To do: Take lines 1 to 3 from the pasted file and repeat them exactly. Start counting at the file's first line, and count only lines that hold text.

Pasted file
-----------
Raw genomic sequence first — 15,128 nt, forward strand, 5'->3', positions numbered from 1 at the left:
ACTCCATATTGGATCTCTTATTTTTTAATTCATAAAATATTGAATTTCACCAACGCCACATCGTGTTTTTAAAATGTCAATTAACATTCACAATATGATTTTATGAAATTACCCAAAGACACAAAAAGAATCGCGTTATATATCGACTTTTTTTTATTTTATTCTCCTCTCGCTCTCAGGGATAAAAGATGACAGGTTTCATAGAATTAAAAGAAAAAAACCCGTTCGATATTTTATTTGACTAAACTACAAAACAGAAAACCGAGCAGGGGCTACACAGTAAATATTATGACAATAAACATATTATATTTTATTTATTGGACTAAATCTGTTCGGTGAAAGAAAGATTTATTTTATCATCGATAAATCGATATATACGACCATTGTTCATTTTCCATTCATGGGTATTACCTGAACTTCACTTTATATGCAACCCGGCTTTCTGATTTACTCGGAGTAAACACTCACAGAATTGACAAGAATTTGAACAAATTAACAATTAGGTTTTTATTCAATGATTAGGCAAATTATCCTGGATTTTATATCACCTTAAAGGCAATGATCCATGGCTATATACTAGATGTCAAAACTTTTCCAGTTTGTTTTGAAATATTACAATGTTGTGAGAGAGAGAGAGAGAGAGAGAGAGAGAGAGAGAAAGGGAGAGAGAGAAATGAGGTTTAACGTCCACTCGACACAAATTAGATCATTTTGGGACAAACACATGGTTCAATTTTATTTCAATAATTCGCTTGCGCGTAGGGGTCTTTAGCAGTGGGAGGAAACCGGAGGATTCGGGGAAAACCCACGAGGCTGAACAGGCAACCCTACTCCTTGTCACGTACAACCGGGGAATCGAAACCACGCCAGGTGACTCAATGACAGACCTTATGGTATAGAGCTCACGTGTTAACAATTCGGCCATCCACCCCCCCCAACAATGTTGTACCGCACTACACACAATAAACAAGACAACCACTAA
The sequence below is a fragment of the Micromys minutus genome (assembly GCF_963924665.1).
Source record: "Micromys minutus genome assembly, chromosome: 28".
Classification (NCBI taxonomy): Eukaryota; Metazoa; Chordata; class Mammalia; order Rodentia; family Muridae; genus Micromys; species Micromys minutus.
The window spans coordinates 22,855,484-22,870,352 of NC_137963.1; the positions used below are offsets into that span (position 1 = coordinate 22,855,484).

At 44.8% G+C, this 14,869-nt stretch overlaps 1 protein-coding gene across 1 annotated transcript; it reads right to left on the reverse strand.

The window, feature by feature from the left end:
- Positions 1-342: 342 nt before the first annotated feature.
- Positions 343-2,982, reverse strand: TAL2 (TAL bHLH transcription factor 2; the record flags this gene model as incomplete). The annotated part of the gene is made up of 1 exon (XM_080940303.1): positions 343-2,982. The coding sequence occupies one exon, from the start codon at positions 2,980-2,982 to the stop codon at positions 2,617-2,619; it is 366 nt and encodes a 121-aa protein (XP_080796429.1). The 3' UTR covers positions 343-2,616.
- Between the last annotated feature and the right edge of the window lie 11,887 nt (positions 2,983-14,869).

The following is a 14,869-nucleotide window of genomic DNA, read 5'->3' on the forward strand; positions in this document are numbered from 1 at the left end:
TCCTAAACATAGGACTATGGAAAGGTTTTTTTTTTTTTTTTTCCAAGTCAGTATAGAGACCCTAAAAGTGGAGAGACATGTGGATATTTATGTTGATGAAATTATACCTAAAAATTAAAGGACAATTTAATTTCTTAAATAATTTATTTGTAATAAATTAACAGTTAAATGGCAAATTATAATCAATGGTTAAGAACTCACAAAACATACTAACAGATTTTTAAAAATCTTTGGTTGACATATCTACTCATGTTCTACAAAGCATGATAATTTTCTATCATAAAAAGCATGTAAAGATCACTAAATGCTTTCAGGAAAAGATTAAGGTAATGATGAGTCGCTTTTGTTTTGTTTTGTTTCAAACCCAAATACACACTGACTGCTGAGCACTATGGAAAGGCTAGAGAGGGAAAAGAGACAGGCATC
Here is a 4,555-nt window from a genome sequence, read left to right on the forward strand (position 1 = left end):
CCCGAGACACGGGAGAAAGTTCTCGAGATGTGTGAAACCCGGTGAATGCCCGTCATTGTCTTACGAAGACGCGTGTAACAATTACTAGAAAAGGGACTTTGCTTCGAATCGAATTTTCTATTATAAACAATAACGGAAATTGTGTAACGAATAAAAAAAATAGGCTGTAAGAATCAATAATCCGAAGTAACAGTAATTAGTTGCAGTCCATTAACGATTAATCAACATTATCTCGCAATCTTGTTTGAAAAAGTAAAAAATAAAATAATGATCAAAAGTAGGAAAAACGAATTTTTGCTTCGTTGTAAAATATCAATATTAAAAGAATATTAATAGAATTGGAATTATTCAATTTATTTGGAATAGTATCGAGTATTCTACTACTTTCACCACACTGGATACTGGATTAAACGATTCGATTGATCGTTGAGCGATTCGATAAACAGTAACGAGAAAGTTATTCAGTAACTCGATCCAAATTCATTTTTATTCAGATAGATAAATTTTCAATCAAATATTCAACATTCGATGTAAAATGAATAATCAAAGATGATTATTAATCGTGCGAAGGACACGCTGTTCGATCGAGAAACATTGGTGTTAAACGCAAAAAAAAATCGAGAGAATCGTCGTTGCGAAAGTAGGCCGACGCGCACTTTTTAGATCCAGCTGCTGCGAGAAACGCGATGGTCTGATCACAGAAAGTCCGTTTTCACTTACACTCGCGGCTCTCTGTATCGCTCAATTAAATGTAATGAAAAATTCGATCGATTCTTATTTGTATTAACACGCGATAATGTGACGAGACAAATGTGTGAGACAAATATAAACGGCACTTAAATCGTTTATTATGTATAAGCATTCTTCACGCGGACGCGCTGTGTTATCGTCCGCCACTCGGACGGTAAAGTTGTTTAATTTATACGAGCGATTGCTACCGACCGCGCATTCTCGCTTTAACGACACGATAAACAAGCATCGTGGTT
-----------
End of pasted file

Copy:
Raw genomic sequence first — 15,128 nt, forward strand, 5'->3', positions numbered from 1 at the left:
ACTCCATATTGGATCTCTTATTTTTTAATTCATAAAATATTGAATTTCACCAACGCCACATCGTGTTTTTAAAATGTCAATTAACATTCACAATATGATTTTATGAAATTACCCAAAGACACAAAAAGAATCGCGTTATATATCGACTTTTTTTTATTTTATTCTCCTCTCGCTCTCAGGGATAAAAGATGACAGGTTTCATAGAATTAAAAGAAAAAAACCCGTTCGATATTTTATTTGACTAAACTACAAAACAGAAAACCGAGCAGGGGCTACACAGTAAATATTATGACAATAAACATATTATATTTTATTTATTGGACTAAATCTGTTCGGTGAAAGAAAGATTTATTTTATCATCGATAAATCGATATATACGACCATTGTTCATTTTCCATTCATGGGTATTACCTGAACTTCACTTTATATGCAACCCGGCTTTCTGATTTACTCGGAGTAAACACTCACAGAATTGACAAGAATTTGAACAAATTAACAATTAGGTTTTTATTCAATGATTAGGCAAATTATCCTGGATTTTATATCACCTTAAAGGCAATGATCCATGGCTATATACTAGATGTCAAAACTTTTCCAGTTTGTTTTGAAATATTACAATGTTGTGAGAGAGAGAGAGAGAGAGAGAGAGAGAGAGAGAAAGGGAGAGAGAGAAATGAGGTTTAACGTCCACTCGACACAAATTAGATCATTTTGGGACAAACACATGGTTCAATTTTATTTCAATAATTCGCTTGCGCGTAGGGGTCTTTAGCAGTGGGAGGAAACCGGAGGATTCGGGGAAAACCCACGAGGCTGAACAGGCAACCCTACTCCTTGTCACGTACAACCGGGGAATCGAAACCACGCCAGGTGACTCAATGACAGACCTTATGGTATAGAGCTCACGTGTTAACAATTCGGCCATCCACCCCCCCCAACAATGTTGTACCGCACTACACACAATAAACAAGACAACCACTAA
The sequence below is a fragment of the Micromys minutus genome (assembly GCF_963924665.1).